Everybody is familiar with the classic Hollywood scene of an aspiring speaker getting up before a large crowd, riling them up with his or her inspiring rhetoric, and leading them into a brighter future. Just about all of us have dreamt at one point or another of giving a fantastically popular speech to uproarious applause. Nonetheless, many people insist they don’t have what it takes to be a motivational speaker and throw away their dreams of one day inspiring others to shoot for the stars.
Here’s why it’s more than possible for anyone to become a savvy motivational speaker if they follow the right steps, and what you need to know in order to start your quest of inspiring others to achieve greater feats.
Begin by studying the greats
You can’t become an expert in anything overnight, despite how much you may try. It’s just a simple matter of fact that practice makes perfect, and that you’ll need to hone a myriad of skills before you can claim the mantle of being a stellar motivational speaker. It’s thus worth your while to begin by studying the greats who have come and gone before you, as their life stories can help inspire you while simultaneously teaching you what to avoid along the pathway towards success.
Some of the best motivational speakers in history and their respective great speeches and iconic moments can be easily found online. While you should definitely be trying to master a modern communication style, it’s worthwhile to take a deep dive into history to study those whose words had a larger impact than any other. You may be surprised to find some villains on the list of great motivational speakers, but it’s a simple matter of fact that effective persuasive skills are often unmoored from ethics in the history books.
After you find a few great examples that you’re really interested in, take a deep dive into their speeches to analyze what kind of language they make use of. Many motivational speakers re-use the same phrases and words over and over again when they’ve discovered that such quips have a great impact on their audience. You should follow this advice and keep track of which idioms generate a buzz and which jokes fall flat when you’re practicing speeches in your daily life.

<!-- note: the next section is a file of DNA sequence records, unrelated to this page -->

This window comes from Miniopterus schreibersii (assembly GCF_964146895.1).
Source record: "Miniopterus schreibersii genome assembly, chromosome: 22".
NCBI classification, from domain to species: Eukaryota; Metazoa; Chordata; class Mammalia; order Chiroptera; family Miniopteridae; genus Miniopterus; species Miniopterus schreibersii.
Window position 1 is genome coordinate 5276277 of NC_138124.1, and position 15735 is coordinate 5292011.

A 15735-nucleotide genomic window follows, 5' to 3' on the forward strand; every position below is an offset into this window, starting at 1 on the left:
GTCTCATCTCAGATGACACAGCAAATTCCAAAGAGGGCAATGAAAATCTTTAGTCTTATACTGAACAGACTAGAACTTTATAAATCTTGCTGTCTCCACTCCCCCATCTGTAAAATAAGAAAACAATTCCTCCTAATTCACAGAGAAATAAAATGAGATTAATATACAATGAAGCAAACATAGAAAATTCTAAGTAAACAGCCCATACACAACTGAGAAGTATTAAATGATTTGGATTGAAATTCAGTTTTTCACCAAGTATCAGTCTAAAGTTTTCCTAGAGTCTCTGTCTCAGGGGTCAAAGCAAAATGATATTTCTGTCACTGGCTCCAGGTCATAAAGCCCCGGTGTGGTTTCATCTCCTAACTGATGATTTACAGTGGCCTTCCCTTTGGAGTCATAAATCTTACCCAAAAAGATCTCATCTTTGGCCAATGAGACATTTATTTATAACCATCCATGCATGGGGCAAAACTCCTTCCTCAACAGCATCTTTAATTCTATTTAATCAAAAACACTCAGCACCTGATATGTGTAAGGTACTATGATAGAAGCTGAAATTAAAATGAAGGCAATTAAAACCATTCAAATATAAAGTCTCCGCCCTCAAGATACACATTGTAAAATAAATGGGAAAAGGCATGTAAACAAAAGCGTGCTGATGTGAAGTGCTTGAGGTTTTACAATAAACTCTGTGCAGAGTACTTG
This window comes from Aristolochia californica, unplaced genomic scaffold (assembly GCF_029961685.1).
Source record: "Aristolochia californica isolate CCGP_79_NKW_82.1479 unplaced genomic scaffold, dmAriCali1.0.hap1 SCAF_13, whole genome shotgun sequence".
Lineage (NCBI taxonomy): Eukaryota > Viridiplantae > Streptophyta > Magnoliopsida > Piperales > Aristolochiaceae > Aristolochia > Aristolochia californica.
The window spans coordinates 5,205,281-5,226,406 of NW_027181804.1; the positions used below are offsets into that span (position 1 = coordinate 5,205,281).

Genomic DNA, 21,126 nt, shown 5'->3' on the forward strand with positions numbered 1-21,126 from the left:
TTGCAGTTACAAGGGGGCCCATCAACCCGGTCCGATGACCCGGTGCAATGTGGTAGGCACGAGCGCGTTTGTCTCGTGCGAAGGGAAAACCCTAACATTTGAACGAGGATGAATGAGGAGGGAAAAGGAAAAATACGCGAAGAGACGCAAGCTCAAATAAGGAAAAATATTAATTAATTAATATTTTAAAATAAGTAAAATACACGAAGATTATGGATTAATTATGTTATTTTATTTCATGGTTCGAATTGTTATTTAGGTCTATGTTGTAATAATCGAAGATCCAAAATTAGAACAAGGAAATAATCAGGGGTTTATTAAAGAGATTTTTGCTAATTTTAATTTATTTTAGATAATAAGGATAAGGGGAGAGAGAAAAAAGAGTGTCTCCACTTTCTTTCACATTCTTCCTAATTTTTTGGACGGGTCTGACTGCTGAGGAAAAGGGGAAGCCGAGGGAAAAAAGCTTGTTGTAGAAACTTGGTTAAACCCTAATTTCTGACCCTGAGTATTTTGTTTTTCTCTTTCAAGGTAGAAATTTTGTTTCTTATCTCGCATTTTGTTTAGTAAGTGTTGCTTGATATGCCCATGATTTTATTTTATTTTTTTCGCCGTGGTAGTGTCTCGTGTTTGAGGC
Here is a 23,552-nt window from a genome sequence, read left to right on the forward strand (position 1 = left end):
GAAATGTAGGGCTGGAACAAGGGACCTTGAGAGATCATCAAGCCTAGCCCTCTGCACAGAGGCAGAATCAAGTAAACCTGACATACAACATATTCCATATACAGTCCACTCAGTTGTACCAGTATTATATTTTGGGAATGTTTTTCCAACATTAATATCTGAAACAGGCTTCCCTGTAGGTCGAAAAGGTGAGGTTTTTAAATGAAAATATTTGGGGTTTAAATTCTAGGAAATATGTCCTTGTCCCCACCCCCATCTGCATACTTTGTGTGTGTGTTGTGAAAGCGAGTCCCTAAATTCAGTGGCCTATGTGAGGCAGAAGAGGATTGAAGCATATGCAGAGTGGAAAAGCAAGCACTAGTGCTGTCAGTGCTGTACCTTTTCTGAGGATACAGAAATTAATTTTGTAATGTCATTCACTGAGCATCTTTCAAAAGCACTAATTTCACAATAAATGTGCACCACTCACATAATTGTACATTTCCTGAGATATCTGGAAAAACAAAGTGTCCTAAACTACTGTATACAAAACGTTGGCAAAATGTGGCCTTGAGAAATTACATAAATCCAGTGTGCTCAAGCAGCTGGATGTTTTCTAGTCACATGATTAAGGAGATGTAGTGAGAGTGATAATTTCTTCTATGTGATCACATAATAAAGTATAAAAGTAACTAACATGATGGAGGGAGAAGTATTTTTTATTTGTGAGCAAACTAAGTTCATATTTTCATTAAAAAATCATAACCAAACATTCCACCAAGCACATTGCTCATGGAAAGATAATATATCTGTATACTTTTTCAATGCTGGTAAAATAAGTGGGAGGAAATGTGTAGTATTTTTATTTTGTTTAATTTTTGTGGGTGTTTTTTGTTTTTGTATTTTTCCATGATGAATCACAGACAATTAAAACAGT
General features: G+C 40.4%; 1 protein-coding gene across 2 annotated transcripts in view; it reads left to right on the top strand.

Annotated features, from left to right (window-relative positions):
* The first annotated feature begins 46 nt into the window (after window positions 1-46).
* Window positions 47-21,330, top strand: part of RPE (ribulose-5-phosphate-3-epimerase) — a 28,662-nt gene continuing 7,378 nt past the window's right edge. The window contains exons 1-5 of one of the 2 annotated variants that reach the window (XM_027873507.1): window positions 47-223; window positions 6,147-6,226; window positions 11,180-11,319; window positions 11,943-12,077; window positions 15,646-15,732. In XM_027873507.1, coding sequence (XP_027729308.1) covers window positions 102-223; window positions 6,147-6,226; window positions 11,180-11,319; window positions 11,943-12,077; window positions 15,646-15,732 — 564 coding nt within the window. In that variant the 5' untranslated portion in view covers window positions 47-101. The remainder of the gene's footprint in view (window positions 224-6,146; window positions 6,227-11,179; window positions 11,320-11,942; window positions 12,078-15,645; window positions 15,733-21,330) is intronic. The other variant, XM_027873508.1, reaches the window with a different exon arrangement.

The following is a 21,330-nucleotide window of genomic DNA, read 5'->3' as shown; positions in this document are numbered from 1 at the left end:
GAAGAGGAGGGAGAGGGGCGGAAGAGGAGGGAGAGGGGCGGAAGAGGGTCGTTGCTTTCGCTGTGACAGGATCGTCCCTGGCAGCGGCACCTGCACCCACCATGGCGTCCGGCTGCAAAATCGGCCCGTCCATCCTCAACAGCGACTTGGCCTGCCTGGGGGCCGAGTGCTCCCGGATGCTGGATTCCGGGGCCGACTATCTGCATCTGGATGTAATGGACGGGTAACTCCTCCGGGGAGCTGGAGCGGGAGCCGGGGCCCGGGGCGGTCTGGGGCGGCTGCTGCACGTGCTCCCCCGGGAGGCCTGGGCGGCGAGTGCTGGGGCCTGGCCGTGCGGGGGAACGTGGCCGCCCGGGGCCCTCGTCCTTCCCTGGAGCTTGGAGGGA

Others argue that while they love history they simply lack public speaking skills. This is a silly excuse, largely because few people are natural born speakers – it’s a skill that’s learned, not one that’s inherited. If you’re worried about stuttering, forgetting your lines, or shaking in front of a crowd then explore some common sense solutions to the frequent hurdles that public speakers grapple with when staring a huge crowd in the face.
Mastering your unique style
If you really want to become a motivational speaker who can knock it out of the park every time they’re up to bat, then you’ll need to start developing your own unique style of speech that helps you stand apart from the competition. When people remember motivational speakers, even if it’s just an employment lawyer, they often do so on the basis that they outperformed everyone else who gave a speech around them. Relying on your regional dialect or accent is a neat tactic that many speakers rely upon, but you should be willing to spotlight any positive facet of your personality that will help you get your message across.
Finally, you’ll need to extensively pour over the means of effective communication if you don’t want your message of inspiration to get lost amidst the noise of everyday life. Many people simply tune out when they’re listening to a public speaker, for instance, which means you have to snatch the attention of a lazy audience and hold them rapt while you say your piece. Effective communicators know what classic mistakes to avoid, have a game plan to reach their specific audience, and avoid distracting mannerisms that take attention away from your aspiring message.
Being a professional communicator takes more than just knowing what to avoid, however. You also need to be able to personally connect with your audience – after all, if they can’t relate to the experiences you’re trying to convey, then your message is simply going to fall flat. You need to draw a specific connection between your story and the people you’re speaking to if you want them to pay attention while you’re running your mouth. After all, people get distracted easily and look for any reason to stop paying attention to speakers. After some practice, you’ll have ironed out a unique speaking style that brings your personality to the surface with ease. As long as you focus on honing your charismatic characteristics and avoiding common gaffes that make most motivational speakers crash and burn, you’ll become an excellent communicator in no time.